“State Supreme Court elections attracted record sums from business interests,” noted a 2007 report from the Brennan Institute and two other groups.

Former U.S. Supreme Court Justice Sandra Day O’Connor put it bluntly that year:

“In too many states, judicial elections are becoming political prizefights where partisans and special interests seek to install judges who will answer to them instead of the law and the constitution.”

It wasn’t always this way in Wisconsin. For many years, the Wisconsin Supreme Court had a tremendous national reputation, and outside money played little, if any, role in who got on the court.

For instance, in 2003, in the race between Pat Roggensack and Ed Brunner, outside groups spent all of $27,200 on independent expenditures.

But look what happened in 2007, when Linda Clifford challenged Annette Ziegler. In this one, outside groups spent $3.1 million – more than 100 times what they spent in 2003. Wisconsin Manufacturers & Commerce itself shelled out $2.2 million for Ziegler, and the rightwing Club for Growth spent $400,000 for her. The liberal Greater Wisconsin Committee spent $400,000 for Clifford.

michael_gablemanThen in 2008, outside groups spent $4.8 million when a guy named Michael Gableman challenged Louis Butler, the first African American ever to serve on the Wisconsin Supreme Court. The Gableman campaign ran hideously racist ads against Butler and was aided by $1.8 million in expenditures by Wisconsin Manufacturers & Commerce. The Greater Wisconsin Committee countered with $1.5 million, and Club for Growth poured in $500,000.

The 2009 race between Shirley Abrahamson and Randy Koschnick was an anomaly, with outside groups spending only $577,000. (Abrahamson had raised a lot of money on her own and seemed unbeatable, so the outside groups stayed away, by and large.)

In 2011, in the throes of the anti-Walker protests, the outside groups jumped back in, spending $4.5 million in the race between David Prosser and challenger JoAnne Kloppenburg. Here, the Greater Wisconsin Committee spent $1.7 million for Kloppenburg, with Wisconsin Manufacturers & Commerce spending $1.1 million for Prosser.

In 2013, things calmed down a bit, with outside groups spending $1.2 million in the race between Pat Roggensack and Ed Fallone. Wisconsin Manufacturers & Commerce spent $500,000 in this one for Roggensack. Club for Growth spent $350,000 for her. And the Wisconsin Realtors Association spent $207,000 for her.

The 2015 race between Ann Walsh Bradley and James Daley was another anomaly, with only $171,000 in outside spending, with all but $2,000 of that was from the Greater Wisconsin Committee in favor of Ann Walsh Bradley. (Like Abrahamson in 2009, Bradley had raised a lot of money on her own and most outside groups held their fire.)

rebecca-bradleyIn 2016, JoAnne Kloppenburg challenged Rebecca Bradley, and outside groups spent $3.43 million. Here, the leading rightwing spender was the Wisconsin Alliance for Reform, which spent $2.6 million on behalf of Rebecca Bradley. The Greater Wisconsin Committee spent $710,000 for Kloppenburg.

In 2018, outside groups spent $2.8 million in the race between Rebecca Dallet and challenger Michael Screnock. Wisconsin Manufacturers & Commerce spent $1.2 million on behalf of Screnock. The Greater Wisconsin Committee spent $940,000 on behalf of Dallet.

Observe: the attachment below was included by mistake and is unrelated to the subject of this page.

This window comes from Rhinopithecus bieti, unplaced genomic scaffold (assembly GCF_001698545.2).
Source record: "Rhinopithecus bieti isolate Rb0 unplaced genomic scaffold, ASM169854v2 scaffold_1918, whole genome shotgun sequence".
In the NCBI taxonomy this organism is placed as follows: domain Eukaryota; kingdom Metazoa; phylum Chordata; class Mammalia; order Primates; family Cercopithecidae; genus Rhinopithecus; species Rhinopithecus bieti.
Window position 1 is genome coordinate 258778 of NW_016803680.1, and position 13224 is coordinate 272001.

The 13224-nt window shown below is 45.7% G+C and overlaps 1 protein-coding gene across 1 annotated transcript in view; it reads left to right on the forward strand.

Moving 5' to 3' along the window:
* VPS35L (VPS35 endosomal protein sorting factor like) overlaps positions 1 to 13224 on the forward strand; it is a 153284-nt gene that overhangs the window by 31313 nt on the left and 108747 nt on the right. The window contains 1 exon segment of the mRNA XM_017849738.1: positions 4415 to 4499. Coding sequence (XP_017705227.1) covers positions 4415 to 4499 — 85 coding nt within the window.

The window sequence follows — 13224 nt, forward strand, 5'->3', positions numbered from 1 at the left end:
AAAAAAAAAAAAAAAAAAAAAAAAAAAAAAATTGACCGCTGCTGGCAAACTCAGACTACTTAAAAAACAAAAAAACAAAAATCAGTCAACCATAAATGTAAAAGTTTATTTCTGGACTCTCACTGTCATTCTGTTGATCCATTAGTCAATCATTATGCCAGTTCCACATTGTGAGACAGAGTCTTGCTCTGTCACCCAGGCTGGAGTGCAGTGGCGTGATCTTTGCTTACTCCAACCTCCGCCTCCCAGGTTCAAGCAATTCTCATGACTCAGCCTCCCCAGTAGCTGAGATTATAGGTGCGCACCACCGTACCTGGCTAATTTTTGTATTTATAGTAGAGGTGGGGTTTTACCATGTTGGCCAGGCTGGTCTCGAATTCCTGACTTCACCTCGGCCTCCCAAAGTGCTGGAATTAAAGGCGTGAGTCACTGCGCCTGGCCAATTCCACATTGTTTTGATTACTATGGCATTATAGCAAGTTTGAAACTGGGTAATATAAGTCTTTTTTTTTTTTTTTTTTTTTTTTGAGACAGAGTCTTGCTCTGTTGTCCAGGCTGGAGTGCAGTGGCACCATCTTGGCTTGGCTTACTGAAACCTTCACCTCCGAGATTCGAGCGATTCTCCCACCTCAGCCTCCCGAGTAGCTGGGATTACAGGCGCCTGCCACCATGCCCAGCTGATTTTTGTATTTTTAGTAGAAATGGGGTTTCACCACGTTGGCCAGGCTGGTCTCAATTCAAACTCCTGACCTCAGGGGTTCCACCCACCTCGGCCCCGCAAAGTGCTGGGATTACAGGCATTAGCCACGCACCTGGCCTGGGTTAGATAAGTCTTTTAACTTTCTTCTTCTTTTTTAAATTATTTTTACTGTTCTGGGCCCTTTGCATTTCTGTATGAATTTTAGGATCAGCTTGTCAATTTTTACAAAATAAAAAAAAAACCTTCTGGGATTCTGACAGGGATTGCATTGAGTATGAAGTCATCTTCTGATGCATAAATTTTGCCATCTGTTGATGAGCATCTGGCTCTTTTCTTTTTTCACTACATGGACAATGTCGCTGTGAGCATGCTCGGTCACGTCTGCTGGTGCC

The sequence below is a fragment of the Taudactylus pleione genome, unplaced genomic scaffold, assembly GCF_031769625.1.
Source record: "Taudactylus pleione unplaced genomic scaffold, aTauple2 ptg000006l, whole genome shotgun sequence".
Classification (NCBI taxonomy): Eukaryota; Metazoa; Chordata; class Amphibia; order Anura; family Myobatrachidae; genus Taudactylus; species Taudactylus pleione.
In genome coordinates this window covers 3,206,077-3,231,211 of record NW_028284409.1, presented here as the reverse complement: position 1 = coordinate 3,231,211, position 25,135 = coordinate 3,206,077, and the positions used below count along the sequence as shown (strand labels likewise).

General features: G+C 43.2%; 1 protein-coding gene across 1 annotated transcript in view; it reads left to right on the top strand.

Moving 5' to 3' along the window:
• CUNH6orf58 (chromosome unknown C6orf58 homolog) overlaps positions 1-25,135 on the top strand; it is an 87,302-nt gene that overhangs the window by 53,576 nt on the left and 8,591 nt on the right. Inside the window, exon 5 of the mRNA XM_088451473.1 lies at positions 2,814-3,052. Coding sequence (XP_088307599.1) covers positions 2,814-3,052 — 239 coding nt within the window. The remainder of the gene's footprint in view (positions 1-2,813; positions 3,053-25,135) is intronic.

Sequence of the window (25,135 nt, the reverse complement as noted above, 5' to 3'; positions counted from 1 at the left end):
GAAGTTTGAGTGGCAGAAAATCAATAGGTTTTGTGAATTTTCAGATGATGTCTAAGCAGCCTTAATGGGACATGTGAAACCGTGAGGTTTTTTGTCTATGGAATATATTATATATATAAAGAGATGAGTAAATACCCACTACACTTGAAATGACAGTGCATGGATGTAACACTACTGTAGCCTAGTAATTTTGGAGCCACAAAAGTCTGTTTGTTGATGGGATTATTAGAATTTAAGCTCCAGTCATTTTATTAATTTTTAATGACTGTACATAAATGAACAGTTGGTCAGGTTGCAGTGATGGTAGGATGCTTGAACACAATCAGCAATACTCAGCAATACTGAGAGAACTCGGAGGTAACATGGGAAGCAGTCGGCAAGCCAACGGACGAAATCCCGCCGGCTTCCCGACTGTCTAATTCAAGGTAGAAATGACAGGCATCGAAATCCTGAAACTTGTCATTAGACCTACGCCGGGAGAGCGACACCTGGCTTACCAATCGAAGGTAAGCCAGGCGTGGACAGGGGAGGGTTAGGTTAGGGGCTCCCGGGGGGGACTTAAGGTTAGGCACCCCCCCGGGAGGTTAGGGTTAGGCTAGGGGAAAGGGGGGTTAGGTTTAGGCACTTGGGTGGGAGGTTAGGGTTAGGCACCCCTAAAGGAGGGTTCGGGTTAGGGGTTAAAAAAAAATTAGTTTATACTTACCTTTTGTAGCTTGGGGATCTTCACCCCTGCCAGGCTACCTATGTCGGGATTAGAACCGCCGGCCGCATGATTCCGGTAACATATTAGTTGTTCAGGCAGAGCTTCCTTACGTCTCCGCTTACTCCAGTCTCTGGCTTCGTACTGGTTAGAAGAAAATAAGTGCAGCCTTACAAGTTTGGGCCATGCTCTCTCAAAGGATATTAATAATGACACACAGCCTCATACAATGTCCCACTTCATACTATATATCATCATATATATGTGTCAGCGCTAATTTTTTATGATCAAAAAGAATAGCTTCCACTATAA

In 2019, outside groups spent $4.5 million in the race between Brian Hagedorn and challenger Lisa Neubauer. In this one, the Greater Wisconsin Committee spent $2.3 million, with the Republican State Leadership Committee spending $1.25 million.

Then in 2020, outside spending reached a record high of $5 million in the race between Jill Karofsky and incumbent Dan Kelly. The liberal group A Better Wisconsin Together spent $1.9 million. Wisconsin Manufacturers & Commerce spent $1.1 million. The Republican State Leadership Committee spent $897,000. And the Koch Brothers’ group, Americans for Prosperity, spent $479,000.

matt-rothschild-2018We can expect the April 2023 race to once again break a record, as Pat Roggensack is retiring, leaving three liberals on the court and three conservatives. So whoever replaces her in that race will determine the ideological balance on the court.

That noise you hear is the avalanche of outside money that is about to pour down on Wisconsin.

Audio Commentary

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Record Amount of Outside $ in Wis!

Posted by Wisconsin Democracy Campaign, Matt Rothschild
Wisconsin Democracy Campaign, Matt Rothschild
Matt Rothschild is the Executive Director of the Wisconsin Democracy Campaign, a
User is currently offline
on Saturday, 10 December 2022
in Wisconsin

wdc-logoYour weekly message from Matt Rothschild at the Wisconsin Democracy Campaign.


MADISON - Our great research director, Mike Buelow, put together a report this week on the record-shattering amount of outside money we saw here in Wisconsin in non-federal races. The amount was 50% higher than in 2018 and 5 times as much as in 2010, the year of the disastrous Citizens United decision. That’s not a coincidence!

outside-spending2010-22Mike’s report has gotten a lot of media attention in Wisconsin, including from the Associated Press and Wisconsin Public Radio. You can read the report for yourself here:

Record $93M in Spending by Outside Groups in 2022

latina-pay-2022By the way, Latina Equal Pay Day was this week, and our terrific racial equity and economic justice advocate, Iuscely Flores, took this opportunity to lay out the various biases that people of color face in the workplace, as you’ll see here:

On Latina Equal Pay Day, Stop Bias in the Workplace